For anyone still not religiously listening to the Guardian’s Football Weekly podcast, shame on you. It is without question one of the best sources of football news, entertainment and comment, and this week their Spanish correspondent Sid Lowe chipped in with a wonderful tale from Spain, which we can happily repeat now.
Only last week Frank Lampard gave renewed impetuous for all those over 30-year-olds to complain about the good old days, as the Chelsea skipper bitched about the lifestyles of today’s young modern footballers. Cleaning boots is now totally off the menu for our upstarts, as clubs prefer to shower them with dosh, wrapping them up in cotton wool coated in matching jewelry.
So in a football world where cash is king we bring you the brilliant story from Oviedo showing how, at least in Spain, bonuses of yesteryear can still make an appearance.
It is relatively common throughout the annals of Spanish football history to see teams incentivised by local supporters to win in return for a promise of bonuses. Rarely however do these bonus come with the monarchy’s head on them, rather food is prize for their success. For example, when Xabi Alonso turned out for Real Sociedad, his reward for getting on the scoresheet was a sea bass.
Back to Osasuna and the words of Professor Sid.
“It all started a couple of weeks ago when a local breeder decided that, desperate for the points against fellow strugglers Espanyol, the best way to help Osasuna drag themselves out of the relegation zone was to offer them a bonus. ‘Win,’ announced Pamplona piggy purveyor Luis Miguel Arraztoa, ‘and I’ll give you 12 suckling pigs.’ So Osasuna did win. There was, however, one teensy problem: like Oli, Osasuna had a couple of crushed Asians on their hands. Javad Nekounam, the man who scored the dramatic 92nd-minute winner against Espanyol, doesn’t dig on swine, what with being Iranian and all. And nor does his countryman Masoud Shojaei. ‘No worries,’ announced Arraztoa, trying to console the devastated duo, ‘we’ll chuck them a couple of chickens or something.'”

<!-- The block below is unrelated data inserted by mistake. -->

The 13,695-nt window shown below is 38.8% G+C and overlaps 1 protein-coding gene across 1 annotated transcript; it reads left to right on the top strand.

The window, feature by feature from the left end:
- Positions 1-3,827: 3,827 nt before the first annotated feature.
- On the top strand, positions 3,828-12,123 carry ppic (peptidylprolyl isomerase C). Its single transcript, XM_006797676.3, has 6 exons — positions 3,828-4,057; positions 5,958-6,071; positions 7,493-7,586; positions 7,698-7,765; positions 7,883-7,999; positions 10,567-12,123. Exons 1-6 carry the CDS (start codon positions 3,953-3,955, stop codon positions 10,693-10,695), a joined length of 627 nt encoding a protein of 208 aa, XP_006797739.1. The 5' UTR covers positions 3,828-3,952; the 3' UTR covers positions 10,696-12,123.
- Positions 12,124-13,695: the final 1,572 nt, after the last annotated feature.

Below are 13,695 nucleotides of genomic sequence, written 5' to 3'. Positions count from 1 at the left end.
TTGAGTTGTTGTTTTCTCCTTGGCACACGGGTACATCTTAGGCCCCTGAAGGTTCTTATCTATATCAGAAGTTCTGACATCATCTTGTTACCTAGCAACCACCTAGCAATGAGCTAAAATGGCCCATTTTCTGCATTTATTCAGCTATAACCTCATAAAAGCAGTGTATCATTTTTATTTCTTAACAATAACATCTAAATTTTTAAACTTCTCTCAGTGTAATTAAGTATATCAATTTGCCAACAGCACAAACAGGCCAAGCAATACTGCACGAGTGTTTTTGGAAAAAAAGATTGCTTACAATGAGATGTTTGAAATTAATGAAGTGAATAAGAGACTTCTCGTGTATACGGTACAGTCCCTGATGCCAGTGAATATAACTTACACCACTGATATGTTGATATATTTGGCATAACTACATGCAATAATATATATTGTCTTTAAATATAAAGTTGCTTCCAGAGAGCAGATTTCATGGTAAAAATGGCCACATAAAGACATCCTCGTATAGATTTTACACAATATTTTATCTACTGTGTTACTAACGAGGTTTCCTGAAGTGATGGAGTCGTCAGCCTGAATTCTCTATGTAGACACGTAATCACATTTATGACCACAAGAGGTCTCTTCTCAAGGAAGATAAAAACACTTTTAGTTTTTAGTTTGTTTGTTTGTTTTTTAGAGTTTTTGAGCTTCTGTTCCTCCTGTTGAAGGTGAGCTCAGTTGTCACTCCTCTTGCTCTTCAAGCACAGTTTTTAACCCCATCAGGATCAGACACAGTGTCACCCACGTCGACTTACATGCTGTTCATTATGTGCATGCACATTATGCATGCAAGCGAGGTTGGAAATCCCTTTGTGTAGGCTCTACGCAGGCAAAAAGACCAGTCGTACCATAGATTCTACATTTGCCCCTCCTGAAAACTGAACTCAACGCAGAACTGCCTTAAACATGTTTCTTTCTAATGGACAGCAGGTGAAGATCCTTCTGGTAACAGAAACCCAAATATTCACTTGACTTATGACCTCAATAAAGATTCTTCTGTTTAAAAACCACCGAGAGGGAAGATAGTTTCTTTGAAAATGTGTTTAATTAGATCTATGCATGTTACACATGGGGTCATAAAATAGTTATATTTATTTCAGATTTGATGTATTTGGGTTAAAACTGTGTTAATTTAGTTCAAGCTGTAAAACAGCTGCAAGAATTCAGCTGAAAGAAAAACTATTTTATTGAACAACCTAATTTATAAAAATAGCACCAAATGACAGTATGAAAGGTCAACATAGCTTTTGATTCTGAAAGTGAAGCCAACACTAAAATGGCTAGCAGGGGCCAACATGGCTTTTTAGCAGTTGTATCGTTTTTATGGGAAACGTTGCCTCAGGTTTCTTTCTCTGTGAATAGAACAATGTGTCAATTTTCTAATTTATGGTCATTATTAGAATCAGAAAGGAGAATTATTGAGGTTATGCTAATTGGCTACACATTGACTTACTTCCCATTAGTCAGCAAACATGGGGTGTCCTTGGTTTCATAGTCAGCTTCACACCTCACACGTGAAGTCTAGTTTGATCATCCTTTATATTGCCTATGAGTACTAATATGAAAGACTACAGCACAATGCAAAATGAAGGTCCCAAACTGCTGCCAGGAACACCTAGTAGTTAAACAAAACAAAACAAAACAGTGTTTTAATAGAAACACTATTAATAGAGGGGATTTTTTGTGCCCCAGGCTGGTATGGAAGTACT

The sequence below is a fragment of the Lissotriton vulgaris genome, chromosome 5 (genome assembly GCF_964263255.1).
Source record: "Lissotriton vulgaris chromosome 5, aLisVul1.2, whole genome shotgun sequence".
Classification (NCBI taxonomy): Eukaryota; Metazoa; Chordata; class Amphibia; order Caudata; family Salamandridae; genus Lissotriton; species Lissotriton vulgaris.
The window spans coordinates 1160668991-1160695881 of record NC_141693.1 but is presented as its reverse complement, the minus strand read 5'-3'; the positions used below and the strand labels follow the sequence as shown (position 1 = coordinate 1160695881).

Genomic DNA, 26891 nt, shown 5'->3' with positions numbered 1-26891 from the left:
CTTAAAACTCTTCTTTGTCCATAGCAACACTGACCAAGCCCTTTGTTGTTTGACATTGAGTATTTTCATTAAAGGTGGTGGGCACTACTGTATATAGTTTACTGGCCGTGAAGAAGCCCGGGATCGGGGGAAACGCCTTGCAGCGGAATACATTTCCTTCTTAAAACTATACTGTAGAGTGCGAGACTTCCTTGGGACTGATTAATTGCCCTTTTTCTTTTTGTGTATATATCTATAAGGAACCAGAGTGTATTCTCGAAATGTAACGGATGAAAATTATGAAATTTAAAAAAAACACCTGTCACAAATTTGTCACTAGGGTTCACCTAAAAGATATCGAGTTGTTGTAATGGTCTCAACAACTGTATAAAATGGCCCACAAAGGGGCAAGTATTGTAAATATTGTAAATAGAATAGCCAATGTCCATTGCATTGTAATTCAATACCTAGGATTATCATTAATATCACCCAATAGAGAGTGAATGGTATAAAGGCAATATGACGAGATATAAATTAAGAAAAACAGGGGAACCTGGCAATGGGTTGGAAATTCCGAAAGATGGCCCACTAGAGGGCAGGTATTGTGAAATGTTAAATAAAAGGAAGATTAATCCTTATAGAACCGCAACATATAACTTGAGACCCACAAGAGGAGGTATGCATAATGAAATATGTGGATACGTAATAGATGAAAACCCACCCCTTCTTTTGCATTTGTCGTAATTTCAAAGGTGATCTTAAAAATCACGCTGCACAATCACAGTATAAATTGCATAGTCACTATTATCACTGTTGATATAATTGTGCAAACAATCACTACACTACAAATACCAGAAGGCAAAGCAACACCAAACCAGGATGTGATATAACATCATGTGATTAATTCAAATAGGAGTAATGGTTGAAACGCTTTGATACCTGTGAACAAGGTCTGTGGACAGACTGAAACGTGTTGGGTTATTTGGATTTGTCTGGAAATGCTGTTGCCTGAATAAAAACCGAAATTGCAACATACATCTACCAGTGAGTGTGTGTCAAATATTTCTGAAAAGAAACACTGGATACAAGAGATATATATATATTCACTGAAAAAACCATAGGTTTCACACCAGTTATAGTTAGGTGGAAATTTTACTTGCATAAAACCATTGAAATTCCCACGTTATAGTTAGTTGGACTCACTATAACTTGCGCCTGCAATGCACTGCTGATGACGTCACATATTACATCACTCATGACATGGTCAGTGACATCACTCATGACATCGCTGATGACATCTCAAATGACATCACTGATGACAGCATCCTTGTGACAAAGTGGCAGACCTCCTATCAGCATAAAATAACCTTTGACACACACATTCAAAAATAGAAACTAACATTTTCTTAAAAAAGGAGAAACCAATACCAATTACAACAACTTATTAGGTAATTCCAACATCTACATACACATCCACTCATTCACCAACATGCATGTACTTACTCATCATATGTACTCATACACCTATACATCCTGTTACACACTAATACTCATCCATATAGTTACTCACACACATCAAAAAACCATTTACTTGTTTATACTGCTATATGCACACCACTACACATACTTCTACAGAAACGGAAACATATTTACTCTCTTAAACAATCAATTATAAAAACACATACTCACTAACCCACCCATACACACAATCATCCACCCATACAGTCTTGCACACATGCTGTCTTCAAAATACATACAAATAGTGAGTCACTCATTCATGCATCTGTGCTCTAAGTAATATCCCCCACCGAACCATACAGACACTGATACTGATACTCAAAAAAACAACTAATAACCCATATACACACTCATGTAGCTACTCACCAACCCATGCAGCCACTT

Last week the presentation of pigs was broadcast live on TV, the pigs having been painted red and blue in honour of the team’s colours, much to the amusement of all.